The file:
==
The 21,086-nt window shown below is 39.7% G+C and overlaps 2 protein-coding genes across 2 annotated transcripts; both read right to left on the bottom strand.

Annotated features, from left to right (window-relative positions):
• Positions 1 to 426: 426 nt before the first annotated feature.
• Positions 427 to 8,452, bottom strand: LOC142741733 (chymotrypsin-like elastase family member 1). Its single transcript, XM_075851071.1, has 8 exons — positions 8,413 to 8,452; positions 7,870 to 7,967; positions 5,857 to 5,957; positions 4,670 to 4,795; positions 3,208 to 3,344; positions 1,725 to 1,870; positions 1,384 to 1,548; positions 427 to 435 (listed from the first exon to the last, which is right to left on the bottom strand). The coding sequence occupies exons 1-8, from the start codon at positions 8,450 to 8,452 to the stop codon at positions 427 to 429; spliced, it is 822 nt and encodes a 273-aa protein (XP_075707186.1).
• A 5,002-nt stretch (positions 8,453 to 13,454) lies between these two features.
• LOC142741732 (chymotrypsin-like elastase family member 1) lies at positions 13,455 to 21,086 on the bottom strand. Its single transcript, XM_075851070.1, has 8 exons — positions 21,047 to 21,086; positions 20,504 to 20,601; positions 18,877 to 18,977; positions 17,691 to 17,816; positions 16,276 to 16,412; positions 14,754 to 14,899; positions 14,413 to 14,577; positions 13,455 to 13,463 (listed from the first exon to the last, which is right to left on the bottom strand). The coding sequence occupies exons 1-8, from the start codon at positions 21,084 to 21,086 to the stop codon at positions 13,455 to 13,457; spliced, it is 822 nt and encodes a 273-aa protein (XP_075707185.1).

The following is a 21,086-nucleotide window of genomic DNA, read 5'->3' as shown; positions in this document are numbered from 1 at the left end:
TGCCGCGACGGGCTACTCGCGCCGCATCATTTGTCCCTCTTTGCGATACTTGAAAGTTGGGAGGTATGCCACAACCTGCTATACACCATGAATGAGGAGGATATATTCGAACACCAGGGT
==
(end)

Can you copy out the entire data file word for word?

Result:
The 21,086-nt window shown below is 39.7% G+C and overlaps 2 protein-coding genes across 2 annotated transcripts; both read right to left on the bottom strand.

Annotated features, from left to right (window-relative positions):
• Positions 1 to 426: 426 nt before the first annotated feature.
• Positions 427 to 8,452, bottom strand: LOC142741733 (chymotrypsin-like elastase family member 1). Its single transcript, XM_075851071.1, has 8 exons — positions 8,413 to 8,452; positions 7,870 to 7,967; positions 5,857 to 5,957; positions 4,670 to 4,795; positions 3,208 to 3,344; positions 1,725 to 1,870; positions 1,384 to 1,548; positions 427 to 435 (listed from the first exon to the last, which is right to left on the bottom strand). The coding sequence occupies exons 1-8, from the start codon at positions 8,450 to 8,452 to the stop codon at positions 427 to 429; spliced, it is 822 nt and encodes a 273-aa protein (XP_075707186.1).
• A 5,002-nt stretch (positions 8,453 to 13,454) lies between these two features.
• LOC142741732 (chymotrypsin-like elastase family member 1) lies at positions 13,455 to 21,086 on the bottom strand. Its single transcript, XM_075851070.1, has 8 exons — positions 21,047 to 21,086; positions 20,504 to 20,601; positions 18,877 to 18,977; positions 17,691 to 17,816; positions 16,276 to 16,412; positions 14,754 to 14,899; positions 14,413 to 14,577; positions 13,455 to 13,463 (listed from the first exon to the last, which is right to left on the bottom strand). The coding sequence occupies exons 1-8, from the start codon at positions 21,084 to 21,086 to the stop codon at positions 13,455 to 13,457; spliced, it is 822 nt and encodes a 273-aa protein (XP_075707185.1).

The following is a 21,086-nucleotide window of genomic DNA, read 5'->3' as shown; positions in this document are numbered from 1 at the left end:
TGCCGCGACGGGCTACTCGCGCCGCATCATTTGTCCCTCTTTGCGATACTTGAAAGTTGGGAGGTATGCCACAACCTGCTATACACCATGAATGAGGAGGATATATTCGAACACCAGGGT